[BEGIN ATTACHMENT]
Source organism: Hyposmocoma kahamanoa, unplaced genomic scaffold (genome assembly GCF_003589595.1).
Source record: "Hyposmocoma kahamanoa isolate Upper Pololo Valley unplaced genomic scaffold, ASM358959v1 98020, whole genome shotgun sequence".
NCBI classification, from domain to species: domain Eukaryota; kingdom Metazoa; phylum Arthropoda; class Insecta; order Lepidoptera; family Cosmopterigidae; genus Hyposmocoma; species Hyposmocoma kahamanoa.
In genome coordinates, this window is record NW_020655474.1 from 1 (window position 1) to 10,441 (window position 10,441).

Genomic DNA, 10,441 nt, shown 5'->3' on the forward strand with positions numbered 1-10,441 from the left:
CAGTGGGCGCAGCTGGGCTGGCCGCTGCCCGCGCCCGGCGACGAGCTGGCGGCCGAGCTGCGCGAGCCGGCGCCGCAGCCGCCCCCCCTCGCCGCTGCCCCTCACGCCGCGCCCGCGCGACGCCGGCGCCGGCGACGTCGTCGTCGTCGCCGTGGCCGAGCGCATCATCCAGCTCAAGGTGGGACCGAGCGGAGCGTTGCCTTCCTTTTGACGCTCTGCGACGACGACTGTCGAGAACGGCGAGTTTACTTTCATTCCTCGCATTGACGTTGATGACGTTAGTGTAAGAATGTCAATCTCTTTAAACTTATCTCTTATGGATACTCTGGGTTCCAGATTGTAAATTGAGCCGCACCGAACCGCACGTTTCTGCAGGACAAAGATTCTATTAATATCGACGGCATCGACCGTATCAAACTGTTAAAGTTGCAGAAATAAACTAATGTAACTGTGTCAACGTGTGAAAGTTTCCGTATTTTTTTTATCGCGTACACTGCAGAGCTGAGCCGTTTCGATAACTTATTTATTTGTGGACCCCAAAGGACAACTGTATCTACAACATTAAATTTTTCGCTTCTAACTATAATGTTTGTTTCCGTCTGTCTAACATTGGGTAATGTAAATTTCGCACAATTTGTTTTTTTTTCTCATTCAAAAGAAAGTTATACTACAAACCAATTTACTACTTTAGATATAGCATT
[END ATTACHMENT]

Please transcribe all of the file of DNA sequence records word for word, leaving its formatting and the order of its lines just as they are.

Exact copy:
Source organism: Hyposmocoma kahamanoa, unplaced genomic scaffold (genome assembly GCF_003589595.1).
Source record: "Hyposmocoma kahamanoa isolate Upper Pololo Valley unplaced genomic scaffold, ASM358959v1 98020, whole genome shotgun sequence".
NCBI classification, from domain to species: domain Eukaryota; kingdom Metazoa; phylum Arthropoda; class Insecta; order Lepidoptera; family Cosmopterigidae; genus Hyposmocoma; species Hyposmocoma kahamanoa.
In genome coordinates, this window is record NW_020655474.1 from 1 (window position 1) to 10,441 (window position 10,441).

Genomic DNA, 10,441 nt, shown 5'->3' on the forward strand with positions numbered 1-10,441 from the left:
CAGTGGGCGCAGCTGGGCTGGCCGCTGCCCGCGCCCGGCGACGAGCTGGCGGCCGAGCTGCGCGAGCCGGCGCCGCAGCCGCCCCCCCTCGCCGCTGCCCCTCACGCCGCGCCCGCGCGACGCCGGCGCCGGCGACGTCGTCGTCGTCGCCGTGGCCGAGCGCATCATCCAGCTCAAGGTGGGACCGAGCGGAGCGTTGCCTTCCTTTTGACGCTCTGCGACGACGACTGTCGAGAACGGCGAGTTTACTTTCATTCCTCGCATTGACGTTGATGACGTTAGTGTAAGAATGTCAATCTCTTTAAACTTATCTCTTATGGATACTCTGGGTTCCAGATTGTAAATTGAGCCGCACCGAACCGCACGTTTCTGCAGGACAAAGATTCTATTAATATCGACGGCATCGACCGTATCAAACTGTTAAAGTTGCAGAAATAAACTAATGTAACTGTGTCAACGTGTGAAAGTTTCCGTATTTTTTTTATCGCGTACACTGCAGAGCTGAGCCGTTTCGATAACTTATTTATTTGTGGACCCCAAAGGACAACTGTATCTACAACATTAAATTTTTCGCTTCTAACTATAATGTTTGTTTCCGTCTGTCTAACATTGGGTAATGTAAATTTCGCACAATTTGTTTTTTTTTCTCATTCAAAAGAAAGTTATACTACAAACCAATTTACTACTTTAGATATAGCATT